More than 1,000 citizens came to Maidan Nezalezhnosti in Kyiv to protest against Yanukovych’s government on the night of Nov 21. It was the reaction to official news on governmental refusal to continue preparations for signing the political and free trade agreement with EU, also known as EU-Ukraine Association agreement. In the future, implementation of the agreement would possibly bring Ukraine to the EU full membership. The deal on Association agreement would have to be signed in Vilnius next week.
Once the details on Ukraine’s refusal went public on Nov 21, people’s indignation sparked in social media. Online media, Facebook and Twitter became platforms for citizens to express their disappointment and harsh government’s critique. Dozens users started writing negative remarks towards Ukrainian Prime Minister Mykola Azarov on his official Facebook page.
Since the event has happened on the eve of ninth anniversary of the Orange Revolution, that started on Nov 22, 2004, many Internet users called for action. Some opinion leaders, including journalist Mustafa Nayem, called to come out to Maidan Nezaleznosti at 10.30 pm. The call have been widely spread across social media, informing thousands of Internet users. As of 2013, the penetration of Internet in Ukraine is about 18 million users.
Closer to midnight, hundreds citizens came to Maidan Nezaleznosti. Some of them had EU flags, some came with posters in support of the European future of Ukraine. Many have learned about time and place of the rally through social media. Hashtags #євромайдан, followed by #майдан and #euromaidan became key filters through which Internet users could follow and disseminate the news on protests. 17-20 tweets with #євромайдан hashtag were published per minute on the night Nov 21. Users continued to tweet during the night. Some users wrote, they are traveling to Kyiv to support the rally.
Social media reached citizens across Ukraine. That night citizens in Lviv, Lutsk, Ternopil and Donetsk came to the streets to protest as well. Finally, more than 1000 citizens came together in Kyiv. Oppositional politicians, like Vitaliy Klischko, Arseniy Yatsenyuk and Oleg Tyagnybok joined the protesters.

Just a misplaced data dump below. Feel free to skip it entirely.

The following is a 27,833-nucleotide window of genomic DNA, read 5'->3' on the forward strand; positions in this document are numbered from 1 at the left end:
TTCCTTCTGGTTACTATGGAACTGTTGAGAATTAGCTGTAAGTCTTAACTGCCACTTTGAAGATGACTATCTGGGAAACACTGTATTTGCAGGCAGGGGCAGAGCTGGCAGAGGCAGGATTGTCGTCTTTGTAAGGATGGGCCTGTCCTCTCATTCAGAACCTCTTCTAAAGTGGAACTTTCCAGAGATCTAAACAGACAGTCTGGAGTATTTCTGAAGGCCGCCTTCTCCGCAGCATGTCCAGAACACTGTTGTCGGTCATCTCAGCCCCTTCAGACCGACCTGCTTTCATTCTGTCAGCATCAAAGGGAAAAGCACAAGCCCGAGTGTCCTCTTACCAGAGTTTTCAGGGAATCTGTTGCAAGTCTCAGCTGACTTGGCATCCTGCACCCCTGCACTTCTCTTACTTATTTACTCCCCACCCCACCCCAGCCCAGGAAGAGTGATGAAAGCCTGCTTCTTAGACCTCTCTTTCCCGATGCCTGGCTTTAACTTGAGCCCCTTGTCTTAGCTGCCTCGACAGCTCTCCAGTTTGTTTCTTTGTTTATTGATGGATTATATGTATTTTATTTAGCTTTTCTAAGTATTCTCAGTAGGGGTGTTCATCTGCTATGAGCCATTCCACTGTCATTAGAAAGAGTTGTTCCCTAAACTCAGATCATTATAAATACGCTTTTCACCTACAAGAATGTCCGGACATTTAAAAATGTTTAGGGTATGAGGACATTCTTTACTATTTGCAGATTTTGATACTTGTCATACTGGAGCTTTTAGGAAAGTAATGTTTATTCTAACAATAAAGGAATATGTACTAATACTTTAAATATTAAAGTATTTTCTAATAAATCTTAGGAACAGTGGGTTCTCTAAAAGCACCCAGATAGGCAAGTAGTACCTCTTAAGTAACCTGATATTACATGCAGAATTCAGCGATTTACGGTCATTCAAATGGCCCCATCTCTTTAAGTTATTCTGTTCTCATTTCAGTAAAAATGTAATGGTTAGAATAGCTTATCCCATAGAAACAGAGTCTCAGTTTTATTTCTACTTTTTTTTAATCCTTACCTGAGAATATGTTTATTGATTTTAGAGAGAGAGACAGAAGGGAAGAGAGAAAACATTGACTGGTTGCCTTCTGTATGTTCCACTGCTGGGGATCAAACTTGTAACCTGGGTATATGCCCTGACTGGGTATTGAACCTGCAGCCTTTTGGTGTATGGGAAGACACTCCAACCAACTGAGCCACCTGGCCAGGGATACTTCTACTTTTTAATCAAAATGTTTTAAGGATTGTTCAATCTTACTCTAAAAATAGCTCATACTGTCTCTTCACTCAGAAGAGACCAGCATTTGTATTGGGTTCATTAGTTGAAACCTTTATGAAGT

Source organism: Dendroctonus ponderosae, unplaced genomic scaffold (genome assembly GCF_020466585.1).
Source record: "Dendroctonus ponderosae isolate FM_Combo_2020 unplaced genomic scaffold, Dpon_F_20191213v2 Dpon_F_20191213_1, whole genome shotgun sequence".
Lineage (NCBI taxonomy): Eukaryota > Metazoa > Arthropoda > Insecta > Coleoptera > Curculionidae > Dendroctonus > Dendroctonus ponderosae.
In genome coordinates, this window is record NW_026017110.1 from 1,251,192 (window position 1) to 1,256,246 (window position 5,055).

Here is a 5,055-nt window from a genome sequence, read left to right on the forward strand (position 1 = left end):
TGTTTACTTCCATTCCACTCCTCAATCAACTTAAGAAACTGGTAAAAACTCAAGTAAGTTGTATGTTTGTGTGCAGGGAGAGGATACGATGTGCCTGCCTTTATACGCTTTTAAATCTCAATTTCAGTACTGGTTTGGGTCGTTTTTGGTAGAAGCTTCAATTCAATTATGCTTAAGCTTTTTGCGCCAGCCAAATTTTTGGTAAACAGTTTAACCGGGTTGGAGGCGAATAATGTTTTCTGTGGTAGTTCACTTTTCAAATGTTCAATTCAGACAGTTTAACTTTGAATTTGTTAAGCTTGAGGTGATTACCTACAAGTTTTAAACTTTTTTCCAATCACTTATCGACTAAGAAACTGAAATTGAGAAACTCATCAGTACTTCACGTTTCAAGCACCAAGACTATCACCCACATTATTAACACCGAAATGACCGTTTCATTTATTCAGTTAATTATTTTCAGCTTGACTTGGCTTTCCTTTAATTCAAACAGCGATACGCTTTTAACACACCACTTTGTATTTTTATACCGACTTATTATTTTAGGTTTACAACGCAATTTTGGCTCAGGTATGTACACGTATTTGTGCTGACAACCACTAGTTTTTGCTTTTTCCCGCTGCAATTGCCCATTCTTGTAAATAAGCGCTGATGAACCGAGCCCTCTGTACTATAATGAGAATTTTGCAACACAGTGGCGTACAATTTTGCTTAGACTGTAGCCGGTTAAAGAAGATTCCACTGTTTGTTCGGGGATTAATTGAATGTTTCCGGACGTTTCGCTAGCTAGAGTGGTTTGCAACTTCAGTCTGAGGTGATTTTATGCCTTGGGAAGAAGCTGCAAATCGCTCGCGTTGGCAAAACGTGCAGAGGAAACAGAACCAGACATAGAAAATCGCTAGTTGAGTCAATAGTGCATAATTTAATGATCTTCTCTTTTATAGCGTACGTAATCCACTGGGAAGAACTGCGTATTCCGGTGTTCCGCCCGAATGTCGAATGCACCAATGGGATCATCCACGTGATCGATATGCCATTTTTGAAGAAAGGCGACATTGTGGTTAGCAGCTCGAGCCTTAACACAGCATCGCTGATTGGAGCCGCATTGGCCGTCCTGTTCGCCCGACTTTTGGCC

Since the rally took place late at night and it was spontaneous, no TV station had a crew there. It was an Internet user Сruz, who turned to Ustream online broadcasting with help of his cell phone and mobile Internet. His Ustream channel announced in social media has attracted thousands of viewers. During the second hour of his live broadcast more than 12 000 users were watching what was happening on Maidan Nezaleznosti. When the battery of his cell phone discharged, he went offline.
In the nearest days social media will play a vital role in mobilization of thousands of Ukrainian citizens to protest against government’s refusal to chose pro-European future for Ukraine. While in 2004, protests that led to Orange Revolution, were coordinated through cell phones and text messages, today’s culture of governmental protests in Ukraine has been enriched by social media tools. And the citizens with access to the Internet lead this technological revolution.
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In 2004 there weren’t only text messages and cell phones, but also e-mail! I remember sending pro-Maidan messages across various listserves I was subscribed to until my mom asked me to stop because she thought I was going to be picked up by police :)
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